Chuck Burton/Associated Press
On the surface, this seems like a question that has already been answered. Head coach Ron Rivera has went as far to say that he expects his "entire staff to return" for next season, per Joseph Person of the Charlotte Observer. Unless defensive coordinator Sean McDermott is hired by Cleveland (a very unlikely scenario), there really shouldn't be any movement by anyone on the Carolina coaching staff.
However, there has been a bit of an uproar over the conservative nature of offensive coordinator Mike Shula's play-calling. The talent on the offense is very capable of racking up yards and putting up points. That much was evident in 2011 during Cam Newton's rookie year, but the man calling the shots was former offensive coordinator Rob Chudzinski.
There is no question that Shula's scheme is more conservative than what Chudzinski brought to the table in 2011 and 2012. In fact, the only real knock against his play-calling in 2012 was the consistent use of the read-option. Defenses had adjusted, and it seemed as though the Panthers were not nearly as unpredictable in Chudzinski's second year of leading the offense.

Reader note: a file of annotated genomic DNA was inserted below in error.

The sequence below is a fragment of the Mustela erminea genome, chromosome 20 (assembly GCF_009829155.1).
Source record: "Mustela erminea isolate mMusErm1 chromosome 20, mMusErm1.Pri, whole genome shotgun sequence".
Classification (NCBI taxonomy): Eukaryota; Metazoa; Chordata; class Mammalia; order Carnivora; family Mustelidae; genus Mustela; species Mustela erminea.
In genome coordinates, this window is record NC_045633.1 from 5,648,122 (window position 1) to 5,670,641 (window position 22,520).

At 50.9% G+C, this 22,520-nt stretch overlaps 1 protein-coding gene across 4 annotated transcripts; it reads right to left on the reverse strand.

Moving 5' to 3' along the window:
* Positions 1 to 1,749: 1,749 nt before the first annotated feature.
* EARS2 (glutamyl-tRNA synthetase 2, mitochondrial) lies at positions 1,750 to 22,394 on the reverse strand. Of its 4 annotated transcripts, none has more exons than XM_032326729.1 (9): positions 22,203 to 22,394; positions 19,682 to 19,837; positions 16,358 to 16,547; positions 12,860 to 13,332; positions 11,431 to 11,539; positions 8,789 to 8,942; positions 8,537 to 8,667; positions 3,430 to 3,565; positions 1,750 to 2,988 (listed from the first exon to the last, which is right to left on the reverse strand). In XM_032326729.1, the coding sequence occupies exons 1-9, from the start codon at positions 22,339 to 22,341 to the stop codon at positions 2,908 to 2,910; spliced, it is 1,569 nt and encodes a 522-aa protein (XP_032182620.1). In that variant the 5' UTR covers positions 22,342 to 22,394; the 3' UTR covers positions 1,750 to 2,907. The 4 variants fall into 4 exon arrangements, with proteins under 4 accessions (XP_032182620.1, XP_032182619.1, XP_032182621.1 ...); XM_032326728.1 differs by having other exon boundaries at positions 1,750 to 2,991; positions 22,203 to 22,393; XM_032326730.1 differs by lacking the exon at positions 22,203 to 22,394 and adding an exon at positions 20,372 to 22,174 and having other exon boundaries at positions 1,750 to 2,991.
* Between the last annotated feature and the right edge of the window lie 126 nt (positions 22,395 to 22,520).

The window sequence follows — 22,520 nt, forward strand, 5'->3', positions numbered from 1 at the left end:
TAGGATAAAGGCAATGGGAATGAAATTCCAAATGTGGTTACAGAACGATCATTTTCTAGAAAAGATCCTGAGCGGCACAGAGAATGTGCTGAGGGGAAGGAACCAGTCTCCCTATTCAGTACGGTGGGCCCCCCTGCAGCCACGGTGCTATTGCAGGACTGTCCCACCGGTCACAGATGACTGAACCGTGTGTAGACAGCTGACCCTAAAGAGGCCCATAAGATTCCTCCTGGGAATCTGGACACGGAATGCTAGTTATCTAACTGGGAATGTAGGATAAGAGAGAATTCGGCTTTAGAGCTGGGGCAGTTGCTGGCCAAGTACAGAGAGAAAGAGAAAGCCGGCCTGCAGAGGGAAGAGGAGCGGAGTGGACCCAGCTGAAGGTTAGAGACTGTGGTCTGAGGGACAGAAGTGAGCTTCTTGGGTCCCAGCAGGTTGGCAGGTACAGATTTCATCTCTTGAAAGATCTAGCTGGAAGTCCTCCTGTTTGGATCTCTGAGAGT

To Shula's credit, he took the same system and simplified everything.
Newton saw a decrease in passing and rushing yards, but he enjoyed a higher passer completion percentage and an increase in touchdown passes. He did enough of the right things to lead his team to four come-from-behind wins and clinch the NFC South.
Of course, Carolina did not have anyone to rush for 1,000 yards or reach 1,000 yards receiving. Greg Olsen and Steve Smith led the team in receiving yards with 816 and 745 yards, respectively. Having a tight end lead the team in receiving yards should say enough about the inability of the Panthers to spread the field.
Then again, an argument could be made about not having a quality No. 2 receiver to take the focus off Smith and Olsen. Regardless, the offense needs to step up and make life easier for the defense. If Carolina cannot correct its woes on offense, it may come up short of its goal yet again in 2014.
The question remains: Is Shula the right man for the job? After all, this was the same offensive coordinator who could not call a play to get his offense to score a touchdown, despite two visits deep inside the red zone in the divisional round of the playoffs.